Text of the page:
(I hope that all makes sense. Sorry I talk so much).

 

Tiers of a Clown

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Help me. I’m obsessed with tiered skirts. It’s all I want to make. I’m a full skirt lover from way back, of course. I wear dresses with gathered skirts almost every day. I laugh in the faces of people that say gathers are unflattering on large hips. HA. Have you seen my 44″ beauties? Gimme more hip floof, I say.

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Why the tiers though? I don’t know. More twirling power? Fond childhood memories? I was born in the 80s, so remember stuff like this one:

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LOOK AT ALL THAT SKIRT! Tiered skirts have been around much longer than that, of course. Check out these lovelies:

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So. I’ve become a bit distracted with getting more of this in my life. I do have one pattern with a tiered skirt (McCalls 7834, which you can see here):

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But it only has two tiers and I was keen to try three, which meant a bit of an adjustment in height and maths. Still easy though. You can do it. My first version was entirely self drafted, a smocky fit and made out of amazingly light and floaty cotton/silk from Potter and Co.

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The fabric is 136cm wide and I used 4m in total. The top tier of the skirt is 2x the width of the fabric (one for the front and one for the back, gathered to fit), the second tier is 4x and the bottom is a whopping 6x. So much fabric. Felt like I’d gathered 11kms of fairy floss. But holy heck, it floats around like a cloud and I love it so much. Room for food and plenty of comfort. I used the same fabric in blue spot for the pockets and bias facing at the neckline.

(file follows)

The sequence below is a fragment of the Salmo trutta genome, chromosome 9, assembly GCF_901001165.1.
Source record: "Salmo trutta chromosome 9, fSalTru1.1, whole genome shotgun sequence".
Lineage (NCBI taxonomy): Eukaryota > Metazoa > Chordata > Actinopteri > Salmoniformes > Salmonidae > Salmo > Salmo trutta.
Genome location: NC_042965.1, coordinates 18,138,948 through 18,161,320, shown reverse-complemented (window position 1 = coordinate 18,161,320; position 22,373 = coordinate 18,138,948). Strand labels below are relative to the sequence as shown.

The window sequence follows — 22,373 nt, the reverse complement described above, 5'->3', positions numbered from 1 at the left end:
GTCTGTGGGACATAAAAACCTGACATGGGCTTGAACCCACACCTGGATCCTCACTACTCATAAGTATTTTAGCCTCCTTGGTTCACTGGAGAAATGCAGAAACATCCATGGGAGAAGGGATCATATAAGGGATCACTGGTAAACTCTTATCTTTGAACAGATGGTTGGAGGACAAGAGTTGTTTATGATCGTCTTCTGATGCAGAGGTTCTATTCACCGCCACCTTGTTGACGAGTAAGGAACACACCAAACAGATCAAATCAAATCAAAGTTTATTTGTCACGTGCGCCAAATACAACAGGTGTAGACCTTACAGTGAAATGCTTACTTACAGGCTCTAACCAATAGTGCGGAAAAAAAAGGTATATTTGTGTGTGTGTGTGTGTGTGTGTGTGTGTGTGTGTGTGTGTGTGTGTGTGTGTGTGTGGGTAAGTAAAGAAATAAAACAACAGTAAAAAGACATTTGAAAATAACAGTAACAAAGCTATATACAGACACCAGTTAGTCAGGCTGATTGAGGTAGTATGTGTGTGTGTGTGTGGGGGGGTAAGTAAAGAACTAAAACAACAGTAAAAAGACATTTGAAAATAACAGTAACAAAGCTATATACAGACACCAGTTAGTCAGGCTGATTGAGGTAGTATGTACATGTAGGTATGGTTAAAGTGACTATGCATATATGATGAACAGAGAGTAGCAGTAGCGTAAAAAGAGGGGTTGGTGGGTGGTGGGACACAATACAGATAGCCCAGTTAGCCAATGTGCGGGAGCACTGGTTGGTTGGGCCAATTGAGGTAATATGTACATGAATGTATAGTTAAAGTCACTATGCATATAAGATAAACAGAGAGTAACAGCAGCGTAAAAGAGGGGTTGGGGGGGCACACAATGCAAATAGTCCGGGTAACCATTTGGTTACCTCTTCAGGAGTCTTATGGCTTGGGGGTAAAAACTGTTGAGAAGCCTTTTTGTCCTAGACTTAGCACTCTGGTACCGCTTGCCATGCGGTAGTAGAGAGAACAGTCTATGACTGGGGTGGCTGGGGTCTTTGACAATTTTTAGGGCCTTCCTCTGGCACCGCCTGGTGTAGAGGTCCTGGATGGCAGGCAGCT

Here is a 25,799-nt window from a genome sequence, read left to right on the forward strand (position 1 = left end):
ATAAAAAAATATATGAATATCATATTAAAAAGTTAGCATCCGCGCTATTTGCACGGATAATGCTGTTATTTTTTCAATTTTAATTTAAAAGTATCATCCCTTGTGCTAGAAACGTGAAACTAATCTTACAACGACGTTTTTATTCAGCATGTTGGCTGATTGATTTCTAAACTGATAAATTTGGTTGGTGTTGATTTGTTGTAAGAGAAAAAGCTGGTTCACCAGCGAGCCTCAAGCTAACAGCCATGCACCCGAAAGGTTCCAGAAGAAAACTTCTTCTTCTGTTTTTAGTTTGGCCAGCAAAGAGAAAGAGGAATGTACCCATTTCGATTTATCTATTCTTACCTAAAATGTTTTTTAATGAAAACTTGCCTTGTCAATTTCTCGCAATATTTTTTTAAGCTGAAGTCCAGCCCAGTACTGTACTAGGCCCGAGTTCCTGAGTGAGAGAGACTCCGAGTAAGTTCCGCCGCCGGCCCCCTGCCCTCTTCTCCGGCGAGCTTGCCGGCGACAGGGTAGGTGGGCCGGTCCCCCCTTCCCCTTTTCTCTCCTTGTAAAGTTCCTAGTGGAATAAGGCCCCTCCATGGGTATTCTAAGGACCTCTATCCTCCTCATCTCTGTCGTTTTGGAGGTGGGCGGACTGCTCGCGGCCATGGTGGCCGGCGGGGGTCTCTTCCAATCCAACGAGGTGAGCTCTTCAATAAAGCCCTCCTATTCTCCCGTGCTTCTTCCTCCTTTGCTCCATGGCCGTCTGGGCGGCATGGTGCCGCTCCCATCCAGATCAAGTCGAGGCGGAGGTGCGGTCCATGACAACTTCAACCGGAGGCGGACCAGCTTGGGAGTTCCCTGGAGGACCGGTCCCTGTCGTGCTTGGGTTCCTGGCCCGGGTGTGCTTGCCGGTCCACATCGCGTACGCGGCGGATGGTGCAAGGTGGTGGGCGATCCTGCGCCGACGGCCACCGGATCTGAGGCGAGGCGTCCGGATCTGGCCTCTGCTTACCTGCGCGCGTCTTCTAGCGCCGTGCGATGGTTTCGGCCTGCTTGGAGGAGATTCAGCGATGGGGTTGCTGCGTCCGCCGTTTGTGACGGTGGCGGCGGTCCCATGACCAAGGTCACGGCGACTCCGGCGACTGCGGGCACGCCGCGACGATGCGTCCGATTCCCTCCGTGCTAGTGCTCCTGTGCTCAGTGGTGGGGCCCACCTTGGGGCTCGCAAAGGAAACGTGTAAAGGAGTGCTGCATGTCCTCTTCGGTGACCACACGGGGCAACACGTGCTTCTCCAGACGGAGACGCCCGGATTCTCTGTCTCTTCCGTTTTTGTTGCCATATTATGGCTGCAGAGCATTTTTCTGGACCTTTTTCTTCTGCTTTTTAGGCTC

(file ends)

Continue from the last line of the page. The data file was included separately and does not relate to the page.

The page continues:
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But was this enough? Nah. I needed something more fitted and maxi, obviously. This was my birthday dress but alas, I finished it a day late. Not a big deal, it would have been far too chilly for the movies and out to dinner at this time of year anyway.

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Ohmygosh, this fabric. I’ve mentioned before that I don’t gravitate towards florals as a rule, but hell – look at this. It was giving me allllll the hippy dippy love child vibes and I needed it in my soul. It’s a mid weight cotton (quilting weight, I guess) from Nerida Hansen, designed by Ayang Cempaka. It looks like it’s currently out of stock though.

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The weight of the fabric meant that I could do a more structured bodice and even though I’m mostly a boat-necked, sleeve having bodice kind of girl, I thought the sheer amount of fabric might drown me, so I used good old Butterick 6453 instead. I’ve made this in the past and it’s a nice, simple make. Do look at the finished measurements though (there’s a lot of ease, I’m generally a 16-18 in the Big 4 and this is a straight 14 with a smidge extra added to the princess seams, a total cheaters FBA).

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Anyway, I made the tiers here taller (obviously) to give me a maxi length skirt. Because the fabric is much heavier than the cotton/silk I used for the last version, I was conscious of not using quite so much. As it is, it’s ended up quite heavy! I might end up adding a waist stay to support it. The fabric is 140cm wide and I used around 70cms width for the front and back on the top tier, 2x the full width for the second tier and 4x the full width for the third. In hindsight, I think the 2nd tier could do with a touch more fullness but I’m not worried.

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Spring is coming, I can feel it. Can’t wait to wear my new boho babies all summer long.

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Ducks Fly Together {Grainline Studio Cascade Duffle Coat}

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People tend to laugh at Queenslanders when we talk about the cold, but it’s all about perspective, right? Sure, our wintery days might end up a mild 22 degrees, but last week the mornings were starting at 6 degrees and while it might warm up outside, our houses are designed to keep the heat out and it’s often warmer outside than inside the house. It’s not unusual to add layers while inside the house and shed them when out in the sunshine.